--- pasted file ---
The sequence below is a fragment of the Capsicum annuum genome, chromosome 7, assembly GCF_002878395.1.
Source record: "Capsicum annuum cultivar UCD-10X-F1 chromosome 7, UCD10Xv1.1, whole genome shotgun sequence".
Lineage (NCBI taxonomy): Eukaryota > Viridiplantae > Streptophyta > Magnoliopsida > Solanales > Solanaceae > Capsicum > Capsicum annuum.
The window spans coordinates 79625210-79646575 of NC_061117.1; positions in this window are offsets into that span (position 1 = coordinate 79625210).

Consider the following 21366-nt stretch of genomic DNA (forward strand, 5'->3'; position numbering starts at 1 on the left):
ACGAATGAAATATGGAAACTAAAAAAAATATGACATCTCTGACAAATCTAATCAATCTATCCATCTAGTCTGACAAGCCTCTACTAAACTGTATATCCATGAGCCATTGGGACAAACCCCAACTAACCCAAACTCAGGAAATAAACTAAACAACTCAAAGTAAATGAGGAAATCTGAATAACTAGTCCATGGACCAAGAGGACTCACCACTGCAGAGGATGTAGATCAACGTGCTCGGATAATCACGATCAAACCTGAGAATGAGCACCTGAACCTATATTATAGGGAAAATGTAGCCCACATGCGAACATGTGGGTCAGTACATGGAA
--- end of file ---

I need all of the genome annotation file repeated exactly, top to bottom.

The sequence below is a fragment of the Capsicum annuum genome, chromosome 7, assembly GCF_002878395.1.
Source record: "Capsicum annuum cultivar UCD-10X-F1 chromosome 7, UCD10Xv1.1, whole genome shotgun sequence".
Lineage (NCBI taxonomy): Eukaryota > Viridiplantae > Streptophyta > Magnoliopsida > Solanales > Solanaceae > Capsicum > Capsicum annuum.
The window spans coordinates 79625210-79646575 of NC_061117.1; positions in this window are offsets into that span (position 1 = coordinate 79625210).

Consider the following 21366-nt stretch of genomic DNA (forward strand, 5'->3'; position numbering starts at 1 on the left):
ACGAATGAAATATGGAAACTAAAAAAAATATGACATCTCTGACAAATCTAATCAATCTATCCATCTAGTCTGACAAGCCTCTACTAAACTGTATATCCATGAGCCATTGGGACAAACCCCAACTAACCCAAACTCAGGAAATAAACTAAACAACTCAAAGTAAATGAGGAAATCTGAATAACTAGTCCATGGACCAAGAGGACTCACCACTGCAGAGGATGTAGATCAACGTGCTCGGATAATCACGATCAAACCTGAGAATGAGCACCTGAACCTATATTATAGGGAAAATGTAGCCCACATGCGAACATGTGGGTCAGTACATGGAA